Lofts for Artists -- in 1963
Clip Job: an excerpt every day from the Voice archives.
October 3, 1963, Vol. VIII, No. 50
W. Village Artist Housing Step Closer to Reality
By Susan Goodman
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An experiment in providing inexpensive artists' housing moved a small step closer to reality this week when two West Village loft buildings were auctioned off to a community group. A model technique for encouraging painters to stay in the city may evolve from the sale, if all goes as planned.
The city Department of Real Estate sold the six-story lofts on the northeast corner of Greenwich and West 12th Streets to the J.M. Kaplan Fund for $47,000. In December the buildings will be leased to the non-profit Committee for Artist Housing, Inc., which will turn them into cooperatives. The artist cooperators will buy the lofts by gradually repaying the Kaplan Fund.
Ann Lye, one of the 11 Village civic leaders directing the non-partisan Committee, hailed Mayor Robert F. Wagner for his role in obtaining the lofts.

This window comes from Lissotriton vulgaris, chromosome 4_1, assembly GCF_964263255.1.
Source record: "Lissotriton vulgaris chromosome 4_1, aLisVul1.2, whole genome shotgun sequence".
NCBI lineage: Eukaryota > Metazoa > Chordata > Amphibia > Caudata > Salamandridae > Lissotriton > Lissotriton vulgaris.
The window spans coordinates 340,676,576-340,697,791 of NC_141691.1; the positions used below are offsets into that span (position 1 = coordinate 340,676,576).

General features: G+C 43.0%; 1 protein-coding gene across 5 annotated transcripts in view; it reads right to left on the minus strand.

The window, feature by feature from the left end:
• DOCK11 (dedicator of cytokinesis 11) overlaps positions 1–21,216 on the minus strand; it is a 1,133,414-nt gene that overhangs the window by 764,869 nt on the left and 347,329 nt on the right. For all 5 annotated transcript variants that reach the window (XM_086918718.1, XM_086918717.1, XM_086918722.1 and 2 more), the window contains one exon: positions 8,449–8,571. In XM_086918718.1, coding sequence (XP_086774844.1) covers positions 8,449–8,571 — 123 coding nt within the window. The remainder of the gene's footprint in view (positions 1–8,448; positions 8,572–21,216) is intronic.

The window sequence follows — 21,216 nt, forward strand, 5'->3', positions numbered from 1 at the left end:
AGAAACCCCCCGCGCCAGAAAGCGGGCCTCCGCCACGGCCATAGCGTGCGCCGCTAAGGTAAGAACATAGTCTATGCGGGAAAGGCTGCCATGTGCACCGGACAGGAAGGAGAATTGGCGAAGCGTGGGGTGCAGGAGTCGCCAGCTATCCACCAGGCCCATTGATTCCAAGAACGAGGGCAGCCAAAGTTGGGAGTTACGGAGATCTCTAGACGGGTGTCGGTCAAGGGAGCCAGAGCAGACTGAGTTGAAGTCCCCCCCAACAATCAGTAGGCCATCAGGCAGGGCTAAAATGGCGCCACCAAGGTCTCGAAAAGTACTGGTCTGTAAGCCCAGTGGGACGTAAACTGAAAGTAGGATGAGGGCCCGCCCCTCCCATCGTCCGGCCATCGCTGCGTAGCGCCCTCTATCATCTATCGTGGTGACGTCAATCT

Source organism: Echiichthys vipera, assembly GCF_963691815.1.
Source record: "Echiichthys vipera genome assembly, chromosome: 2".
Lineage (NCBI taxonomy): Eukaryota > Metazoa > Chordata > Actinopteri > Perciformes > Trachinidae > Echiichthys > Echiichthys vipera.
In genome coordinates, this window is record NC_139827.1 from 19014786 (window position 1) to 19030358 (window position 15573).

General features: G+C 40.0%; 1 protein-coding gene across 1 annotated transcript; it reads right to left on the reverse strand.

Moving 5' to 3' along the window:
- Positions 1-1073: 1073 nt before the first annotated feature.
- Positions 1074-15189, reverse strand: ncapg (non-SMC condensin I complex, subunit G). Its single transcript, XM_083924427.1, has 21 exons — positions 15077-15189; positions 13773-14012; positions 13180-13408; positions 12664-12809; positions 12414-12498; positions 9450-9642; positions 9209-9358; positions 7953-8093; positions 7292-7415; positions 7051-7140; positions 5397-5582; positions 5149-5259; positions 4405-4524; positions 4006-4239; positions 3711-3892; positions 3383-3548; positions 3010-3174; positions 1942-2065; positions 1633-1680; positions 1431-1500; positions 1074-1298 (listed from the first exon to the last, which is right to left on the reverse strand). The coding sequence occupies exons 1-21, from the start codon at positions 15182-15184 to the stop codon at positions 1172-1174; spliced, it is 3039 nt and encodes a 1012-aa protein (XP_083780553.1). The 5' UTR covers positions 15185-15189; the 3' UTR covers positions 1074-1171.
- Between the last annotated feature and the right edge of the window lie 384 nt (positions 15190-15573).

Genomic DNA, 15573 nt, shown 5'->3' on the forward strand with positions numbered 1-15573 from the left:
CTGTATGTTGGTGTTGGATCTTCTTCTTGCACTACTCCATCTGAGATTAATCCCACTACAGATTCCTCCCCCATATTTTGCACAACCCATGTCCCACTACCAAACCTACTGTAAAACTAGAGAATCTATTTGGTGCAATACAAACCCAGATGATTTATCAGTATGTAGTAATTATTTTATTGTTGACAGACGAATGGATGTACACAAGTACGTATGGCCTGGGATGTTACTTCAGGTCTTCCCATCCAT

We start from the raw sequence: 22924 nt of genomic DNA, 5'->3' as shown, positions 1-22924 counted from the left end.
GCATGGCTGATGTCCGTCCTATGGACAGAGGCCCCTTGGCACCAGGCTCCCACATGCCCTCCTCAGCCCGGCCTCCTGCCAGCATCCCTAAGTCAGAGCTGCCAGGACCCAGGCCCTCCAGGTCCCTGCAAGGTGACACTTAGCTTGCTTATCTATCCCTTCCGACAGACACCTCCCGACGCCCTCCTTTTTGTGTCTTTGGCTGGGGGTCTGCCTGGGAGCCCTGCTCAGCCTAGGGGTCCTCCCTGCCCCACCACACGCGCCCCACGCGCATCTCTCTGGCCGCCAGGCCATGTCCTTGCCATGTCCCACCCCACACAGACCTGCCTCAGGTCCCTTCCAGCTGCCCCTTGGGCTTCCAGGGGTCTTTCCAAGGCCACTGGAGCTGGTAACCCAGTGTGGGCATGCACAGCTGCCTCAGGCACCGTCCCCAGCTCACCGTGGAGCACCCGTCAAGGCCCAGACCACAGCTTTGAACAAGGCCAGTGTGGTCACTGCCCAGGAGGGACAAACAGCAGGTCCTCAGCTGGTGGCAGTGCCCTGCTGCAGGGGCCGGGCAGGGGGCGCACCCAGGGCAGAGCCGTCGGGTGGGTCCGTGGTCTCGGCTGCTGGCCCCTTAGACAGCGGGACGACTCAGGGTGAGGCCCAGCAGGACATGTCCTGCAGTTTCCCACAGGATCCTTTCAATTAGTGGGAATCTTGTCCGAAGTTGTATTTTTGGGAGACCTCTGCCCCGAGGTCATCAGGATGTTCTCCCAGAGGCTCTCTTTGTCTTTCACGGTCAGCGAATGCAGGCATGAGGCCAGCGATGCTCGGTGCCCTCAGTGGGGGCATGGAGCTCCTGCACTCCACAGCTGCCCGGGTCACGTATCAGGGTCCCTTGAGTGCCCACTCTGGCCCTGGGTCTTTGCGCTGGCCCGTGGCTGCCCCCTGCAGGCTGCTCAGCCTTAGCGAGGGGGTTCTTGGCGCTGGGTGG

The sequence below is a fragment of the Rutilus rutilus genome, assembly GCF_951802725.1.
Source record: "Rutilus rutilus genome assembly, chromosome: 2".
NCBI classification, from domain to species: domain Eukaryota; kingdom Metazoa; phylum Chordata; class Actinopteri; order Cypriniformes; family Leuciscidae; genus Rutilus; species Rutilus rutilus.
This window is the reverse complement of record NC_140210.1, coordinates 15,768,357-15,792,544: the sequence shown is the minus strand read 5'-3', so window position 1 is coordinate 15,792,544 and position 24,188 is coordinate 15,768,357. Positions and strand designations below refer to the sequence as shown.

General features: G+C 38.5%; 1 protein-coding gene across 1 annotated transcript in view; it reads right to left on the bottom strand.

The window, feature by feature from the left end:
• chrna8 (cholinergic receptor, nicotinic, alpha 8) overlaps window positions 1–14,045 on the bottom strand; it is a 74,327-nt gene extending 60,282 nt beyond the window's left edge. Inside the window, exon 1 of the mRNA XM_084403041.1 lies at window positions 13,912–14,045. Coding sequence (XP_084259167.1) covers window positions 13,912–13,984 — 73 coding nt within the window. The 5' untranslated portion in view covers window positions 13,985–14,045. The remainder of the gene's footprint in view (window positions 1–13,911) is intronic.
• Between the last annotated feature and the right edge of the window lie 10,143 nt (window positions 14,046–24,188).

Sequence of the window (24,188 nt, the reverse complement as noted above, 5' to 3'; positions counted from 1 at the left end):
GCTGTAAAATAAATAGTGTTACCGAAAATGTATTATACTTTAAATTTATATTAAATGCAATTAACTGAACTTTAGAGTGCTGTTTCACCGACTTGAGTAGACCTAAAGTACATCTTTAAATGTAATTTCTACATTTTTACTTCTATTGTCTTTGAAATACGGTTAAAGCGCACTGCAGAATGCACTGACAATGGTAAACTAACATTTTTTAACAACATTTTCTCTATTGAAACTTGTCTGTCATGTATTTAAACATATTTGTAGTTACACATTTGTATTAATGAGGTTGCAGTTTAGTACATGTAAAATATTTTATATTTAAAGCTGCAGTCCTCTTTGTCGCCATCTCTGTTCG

Through the Mayor's intervention, she said, the city waived back local taxes and settled a debt owed to the federal government for $47,000. The properties were then sold at a public auction for what they cost the city. The terms of the sale limited the buyers to "non-profit organizations" which would use them for "the furtherance of cultural pursuits by providing facilities for artists" -- i.e., the Committee.
"When you think of the strong, safe loft buildings all over the city, it's shocking that so many artists have been forced to move to Hoboken," Mrs. Lee told The Voice. "We want to conduct the experiment to show that the West Village lofts can be turned into legal, living studios for artists. If we succeed, then people like Kaplan can stake artists all over town."
[Each weekday morning, we post an excerpt from another issue of the Voice, going in order from our oldest archives. Visit our Clip Job archive page to see excerpts back to 1956.]
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